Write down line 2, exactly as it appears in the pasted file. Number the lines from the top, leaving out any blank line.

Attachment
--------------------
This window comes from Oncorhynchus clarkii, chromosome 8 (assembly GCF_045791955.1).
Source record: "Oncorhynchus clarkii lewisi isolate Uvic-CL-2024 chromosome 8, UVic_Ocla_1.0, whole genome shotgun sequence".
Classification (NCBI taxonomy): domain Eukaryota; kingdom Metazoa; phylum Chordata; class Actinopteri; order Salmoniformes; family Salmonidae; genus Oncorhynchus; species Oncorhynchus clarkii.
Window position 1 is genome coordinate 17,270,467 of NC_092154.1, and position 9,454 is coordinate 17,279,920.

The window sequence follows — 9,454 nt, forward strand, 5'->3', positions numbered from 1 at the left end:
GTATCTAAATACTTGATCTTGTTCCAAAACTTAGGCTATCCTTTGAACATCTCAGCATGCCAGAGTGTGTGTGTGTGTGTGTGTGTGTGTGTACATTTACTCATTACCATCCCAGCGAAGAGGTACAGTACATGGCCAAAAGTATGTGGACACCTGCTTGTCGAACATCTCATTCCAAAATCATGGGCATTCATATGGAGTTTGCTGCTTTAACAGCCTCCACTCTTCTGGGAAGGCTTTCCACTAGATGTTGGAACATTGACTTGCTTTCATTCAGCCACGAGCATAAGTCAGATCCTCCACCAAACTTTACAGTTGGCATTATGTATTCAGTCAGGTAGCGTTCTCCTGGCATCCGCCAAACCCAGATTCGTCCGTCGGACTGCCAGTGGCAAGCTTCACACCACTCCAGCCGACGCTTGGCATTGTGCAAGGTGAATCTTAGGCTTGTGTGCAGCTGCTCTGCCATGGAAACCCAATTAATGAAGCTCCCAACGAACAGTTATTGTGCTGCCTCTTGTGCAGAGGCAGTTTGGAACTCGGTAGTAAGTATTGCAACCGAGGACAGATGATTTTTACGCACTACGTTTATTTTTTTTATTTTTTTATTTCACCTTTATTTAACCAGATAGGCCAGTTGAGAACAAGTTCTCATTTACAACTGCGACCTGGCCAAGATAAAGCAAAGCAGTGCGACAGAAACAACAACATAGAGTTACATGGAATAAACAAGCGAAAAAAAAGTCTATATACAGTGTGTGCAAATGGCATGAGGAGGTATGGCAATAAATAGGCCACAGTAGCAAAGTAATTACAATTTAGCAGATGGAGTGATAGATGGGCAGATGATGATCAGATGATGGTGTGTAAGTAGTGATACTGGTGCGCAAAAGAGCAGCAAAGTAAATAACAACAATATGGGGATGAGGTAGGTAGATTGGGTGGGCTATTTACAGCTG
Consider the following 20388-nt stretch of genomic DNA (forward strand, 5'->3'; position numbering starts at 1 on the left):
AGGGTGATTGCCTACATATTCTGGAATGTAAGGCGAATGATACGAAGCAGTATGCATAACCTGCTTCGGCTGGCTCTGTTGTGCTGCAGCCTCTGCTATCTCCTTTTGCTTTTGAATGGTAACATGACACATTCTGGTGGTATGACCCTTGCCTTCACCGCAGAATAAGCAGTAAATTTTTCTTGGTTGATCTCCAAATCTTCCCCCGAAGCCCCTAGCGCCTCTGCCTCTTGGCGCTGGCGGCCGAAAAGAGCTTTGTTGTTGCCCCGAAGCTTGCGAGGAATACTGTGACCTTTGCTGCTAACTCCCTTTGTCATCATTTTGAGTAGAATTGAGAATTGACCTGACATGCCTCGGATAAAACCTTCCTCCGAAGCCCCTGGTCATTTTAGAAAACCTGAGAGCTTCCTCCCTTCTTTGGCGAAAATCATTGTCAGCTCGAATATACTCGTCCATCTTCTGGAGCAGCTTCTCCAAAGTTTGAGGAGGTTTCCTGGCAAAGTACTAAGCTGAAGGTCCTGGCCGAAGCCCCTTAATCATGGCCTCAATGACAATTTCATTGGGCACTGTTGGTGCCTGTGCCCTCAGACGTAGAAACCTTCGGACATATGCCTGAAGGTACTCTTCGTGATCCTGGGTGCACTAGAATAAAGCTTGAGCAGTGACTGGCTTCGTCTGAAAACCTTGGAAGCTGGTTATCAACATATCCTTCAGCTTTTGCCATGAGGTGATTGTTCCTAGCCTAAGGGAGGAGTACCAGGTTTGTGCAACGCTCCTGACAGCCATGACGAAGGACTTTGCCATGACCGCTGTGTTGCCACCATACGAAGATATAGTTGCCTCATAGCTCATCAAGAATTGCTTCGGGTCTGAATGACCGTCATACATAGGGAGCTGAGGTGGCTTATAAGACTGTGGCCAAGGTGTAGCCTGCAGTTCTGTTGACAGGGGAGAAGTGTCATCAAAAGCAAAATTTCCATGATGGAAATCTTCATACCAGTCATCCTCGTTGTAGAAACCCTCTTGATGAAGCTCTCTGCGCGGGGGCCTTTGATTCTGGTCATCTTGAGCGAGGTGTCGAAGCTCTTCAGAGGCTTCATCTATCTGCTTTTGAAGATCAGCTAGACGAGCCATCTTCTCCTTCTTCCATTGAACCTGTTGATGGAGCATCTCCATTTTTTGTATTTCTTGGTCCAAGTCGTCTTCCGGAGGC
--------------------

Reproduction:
Source record: "Oncorhynchus clarkii lewisi isolate Uvic-CL-2024 chromosome 8, UVic_Ocla_1.0, whole genome shotgun sequence".